HR Professionals are often called upon to make difficult decisions that are legally compliant. Occasionally, however, personnel decisions lead to charges and lawsuits that may go to trial, where a jury will scrutinize those decisions.
On September 13, 2019, Foulston’s Employment Law Team presented a mock trial of an age discrimination lawsuit to a packed room at the Kansas Society of Human Resources Management (SHRM) State Conference in Overland Park.
During the first hour, attorneys for the employer and former employee presented their cases as they would in a real trial – but in a much-abbreviated fashion – including opening statements, direct and cross-examination of witnesses, and closing arguments.
In the second hour, audience members were divided into 10-member juries. The juries received instructions from the judge, selected a foreperson, and deliberated until they reached a verdict.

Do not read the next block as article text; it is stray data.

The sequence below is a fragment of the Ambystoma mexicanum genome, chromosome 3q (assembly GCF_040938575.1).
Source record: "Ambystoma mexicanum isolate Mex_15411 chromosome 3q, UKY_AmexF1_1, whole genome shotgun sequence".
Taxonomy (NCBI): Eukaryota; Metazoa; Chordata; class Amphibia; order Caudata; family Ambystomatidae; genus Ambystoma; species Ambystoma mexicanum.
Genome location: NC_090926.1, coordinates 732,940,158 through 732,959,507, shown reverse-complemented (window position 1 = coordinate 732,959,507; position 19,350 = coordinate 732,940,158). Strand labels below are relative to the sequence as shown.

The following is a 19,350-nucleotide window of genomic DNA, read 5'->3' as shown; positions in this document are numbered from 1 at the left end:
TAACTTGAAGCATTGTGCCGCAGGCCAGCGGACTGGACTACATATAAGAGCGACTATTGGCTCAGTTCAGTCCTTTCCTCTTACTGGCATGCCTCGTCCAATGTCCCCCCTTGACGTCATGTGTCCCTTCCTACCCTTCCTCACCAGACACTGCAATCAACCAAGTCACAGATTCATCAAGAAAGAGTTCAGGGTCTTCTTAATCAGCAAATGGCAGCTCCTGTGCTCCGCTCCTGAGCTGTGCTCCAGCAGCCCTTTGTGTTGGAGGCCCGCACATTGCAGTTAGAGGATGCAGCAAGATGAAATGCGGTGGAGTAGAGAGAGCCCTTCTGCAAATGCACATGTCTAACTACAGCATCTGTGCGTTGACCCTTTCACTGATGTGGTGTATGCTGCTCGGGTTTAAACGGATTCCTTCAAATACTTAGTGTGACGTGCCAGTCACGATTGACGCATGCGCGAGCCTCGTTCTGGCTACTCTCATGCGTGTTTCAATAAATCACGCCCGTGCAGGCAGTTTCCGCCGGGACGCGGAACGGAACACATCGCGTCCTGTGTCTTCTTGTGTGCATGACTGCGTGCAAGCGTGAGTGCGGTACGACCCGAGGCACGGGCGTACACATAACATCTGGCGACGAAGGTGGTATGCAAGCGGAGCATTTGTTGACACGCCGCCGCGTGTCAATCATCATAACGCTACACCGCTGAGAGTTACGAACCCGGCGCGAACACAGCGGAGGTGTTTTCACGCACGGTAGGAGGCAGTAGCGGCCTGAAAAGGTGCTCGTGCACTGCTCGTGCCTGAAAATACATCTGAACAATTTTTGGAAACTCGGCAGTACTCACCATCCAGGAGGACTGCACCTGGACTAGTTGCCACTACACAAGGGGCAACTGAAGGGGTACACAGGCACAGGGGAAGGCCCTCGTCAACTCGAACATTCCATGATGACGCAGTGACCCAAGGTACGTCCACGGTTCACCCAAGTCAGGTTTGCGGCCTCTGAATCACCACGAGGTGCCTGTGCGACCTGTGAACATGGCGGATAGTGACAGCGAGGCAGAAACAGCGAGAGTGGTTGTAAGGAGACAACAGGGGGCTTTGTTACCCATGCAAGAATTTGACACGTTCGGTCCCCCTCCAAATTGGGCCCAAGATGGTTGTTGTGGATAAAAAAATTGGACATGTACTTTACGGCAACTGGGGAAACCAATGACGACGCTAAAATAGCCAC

In case you’re wondering, 30% of the juries found for the employee, and 70% for the employer. The fact that so many juries, all consisting of HR professionals, reached different results underscores how difficult it is to predict how a particular jury might see things. And why it’s important to make and implement HR decisions in a way to lessen the possibility that they will be second-guessed by a jury.
Participants reported that the mock trial provided a good reminder about the need for ongoing management training (especially for new managers), the importance of keeping personnel policies updated, and the value of professional development for human resources managers.